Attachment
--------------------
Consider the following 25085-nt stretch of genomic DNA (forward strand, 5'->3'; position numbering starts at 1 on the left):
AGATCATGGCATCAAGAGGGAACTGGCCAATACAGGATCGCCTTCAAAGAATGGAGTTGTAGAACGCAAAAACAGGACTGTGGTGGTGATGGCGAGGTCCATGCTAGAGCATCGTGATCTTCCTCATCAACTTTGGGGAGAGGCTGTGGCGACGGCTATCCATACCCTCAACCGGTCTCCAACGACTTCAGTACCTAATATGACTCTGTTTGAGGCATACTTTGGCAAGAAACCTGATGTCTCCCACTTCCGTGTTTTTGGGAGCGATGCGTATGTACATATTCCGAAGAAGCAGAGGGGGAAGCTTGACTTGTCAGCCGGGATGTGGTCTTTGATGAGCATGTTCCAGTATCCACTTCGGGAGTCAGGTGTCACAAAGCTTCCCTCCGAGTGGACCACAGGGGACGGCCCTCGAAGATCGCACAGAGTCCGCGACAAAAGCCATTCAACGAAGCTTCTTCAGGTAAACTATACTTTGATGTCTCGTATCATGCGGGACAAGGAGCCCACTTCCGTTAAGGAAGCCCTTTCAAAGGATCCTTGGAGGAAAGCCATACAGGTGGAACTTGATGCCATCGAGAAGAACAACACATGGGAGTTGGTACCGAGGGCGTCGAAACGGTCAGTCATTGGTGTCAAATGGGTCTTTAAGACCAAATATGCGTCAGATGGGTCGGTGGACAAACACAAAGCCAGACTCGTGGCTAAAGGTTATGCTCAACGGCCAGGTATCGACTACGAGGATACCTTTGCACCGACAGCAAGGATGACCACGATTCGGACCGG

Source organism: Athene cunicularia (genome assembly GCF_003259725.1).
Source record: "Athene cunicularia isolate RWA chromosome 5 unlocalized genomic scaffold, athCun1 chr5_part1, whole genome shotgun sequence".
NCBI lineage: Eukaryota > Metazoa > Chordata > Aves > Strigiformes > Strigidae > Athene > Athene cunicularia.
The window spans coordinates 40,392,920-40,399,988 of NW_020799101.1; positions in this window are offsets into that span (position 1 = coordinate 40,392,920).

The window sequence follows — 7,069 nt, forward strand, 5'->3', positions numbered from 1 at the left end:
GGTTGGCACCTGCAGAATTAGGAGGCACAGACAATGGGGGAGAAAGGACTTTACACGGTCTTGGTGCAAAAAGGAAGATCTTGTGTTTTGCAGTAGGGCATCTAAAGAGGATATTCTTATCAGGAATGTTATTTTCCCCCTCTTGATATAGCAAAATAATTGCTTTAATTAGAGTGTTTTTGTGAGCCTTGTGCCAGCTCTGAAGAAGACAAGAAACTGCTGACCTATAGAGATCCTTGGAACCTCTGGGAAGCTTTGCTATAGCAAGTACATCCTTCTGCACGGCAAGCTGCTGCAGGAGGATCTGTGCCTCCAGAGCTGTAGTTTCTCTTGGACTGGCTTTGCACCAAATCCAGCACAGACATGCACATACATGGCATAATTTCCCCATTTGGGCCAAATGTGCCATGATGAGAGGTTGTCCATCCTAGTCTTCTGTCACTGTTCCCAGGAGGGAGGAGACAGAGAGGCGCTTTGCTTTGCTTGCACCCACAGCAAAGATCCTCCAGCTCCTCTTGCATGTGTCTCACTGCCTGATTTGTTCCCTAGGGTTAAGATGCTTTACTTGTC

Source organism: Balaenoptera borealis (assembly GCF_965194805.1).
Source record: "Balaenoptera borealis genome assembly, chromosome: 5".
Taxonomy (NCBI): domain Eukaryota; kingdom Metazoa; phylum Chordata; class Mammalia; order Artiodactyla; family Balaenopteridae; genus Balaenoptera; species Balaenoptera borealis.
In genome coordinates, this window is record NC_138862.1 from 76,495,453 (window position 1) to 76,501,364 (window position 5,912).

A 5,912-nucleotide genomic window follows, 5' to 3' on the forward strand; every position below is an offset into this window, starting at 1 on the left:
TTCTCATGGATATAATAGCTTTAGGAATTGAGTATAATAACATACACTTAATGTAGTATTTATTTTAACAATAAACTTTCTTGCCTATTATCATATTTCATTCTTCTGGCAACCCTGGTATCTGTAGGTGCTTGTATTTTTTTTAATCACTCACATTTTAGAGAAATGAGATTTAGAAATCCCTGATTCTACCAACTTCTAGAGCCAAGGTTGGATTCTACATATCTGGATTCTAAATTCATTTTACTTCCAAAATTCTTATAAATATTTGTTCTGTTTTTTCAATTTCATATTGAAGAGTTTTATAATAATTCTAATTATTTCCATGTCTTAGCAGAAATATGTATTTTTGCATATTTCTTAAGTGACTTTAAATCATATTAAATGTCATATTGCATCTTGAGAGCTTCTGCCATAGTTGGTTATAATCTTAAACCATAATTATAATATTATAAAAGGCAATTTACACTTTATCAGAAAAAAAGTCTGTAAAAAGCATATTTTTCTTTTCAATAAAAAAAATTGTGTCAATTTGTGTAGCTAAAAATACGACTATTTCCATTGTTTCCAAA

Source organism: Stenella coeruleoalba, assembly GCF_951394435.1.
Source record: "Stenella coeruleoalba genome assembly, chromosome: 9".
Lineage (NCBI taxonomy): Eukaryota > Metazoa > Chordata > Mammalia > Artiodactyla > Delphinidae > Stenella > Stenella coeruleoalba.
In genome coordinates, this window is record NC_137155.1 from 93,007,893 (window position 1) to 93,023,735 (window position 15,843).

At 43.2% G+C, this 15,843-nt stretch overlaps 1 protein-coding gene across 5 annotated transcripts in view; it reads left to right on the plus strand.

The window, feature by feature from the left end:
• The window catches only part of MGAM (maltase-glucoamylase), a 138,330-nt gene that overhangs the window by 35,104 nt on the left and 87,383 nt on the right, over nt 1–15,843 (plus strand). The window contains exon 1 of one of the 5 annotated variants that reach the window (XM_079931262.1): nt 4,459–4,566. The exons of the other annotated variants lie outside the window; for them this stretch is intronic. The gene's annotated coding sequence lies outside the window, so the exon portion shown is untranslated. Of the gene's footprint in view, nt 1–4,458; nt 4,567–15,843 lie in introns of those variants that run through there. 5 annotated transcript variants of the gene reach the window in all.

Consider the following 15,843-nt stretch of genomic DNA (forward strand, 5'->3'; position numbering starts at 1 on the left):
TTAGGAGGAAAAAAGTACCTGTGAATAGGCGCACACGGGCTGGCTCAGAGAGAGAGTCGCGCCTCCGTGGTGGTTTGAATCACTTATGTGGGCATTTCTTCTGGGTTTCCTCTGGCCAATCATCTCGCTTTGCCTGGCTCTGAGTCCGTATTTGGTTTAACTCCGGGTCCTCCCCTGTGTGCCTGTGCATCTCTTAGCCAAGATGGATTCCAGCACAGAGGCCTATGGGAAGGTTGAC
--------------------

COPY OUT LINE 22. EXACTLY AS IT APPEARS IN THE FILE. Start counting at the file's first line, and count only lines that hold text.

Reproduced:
Consider the following 15,843-nt stretch of genomic DNA (forward strand, 5'->3'; position numbering starts at 1 on the left):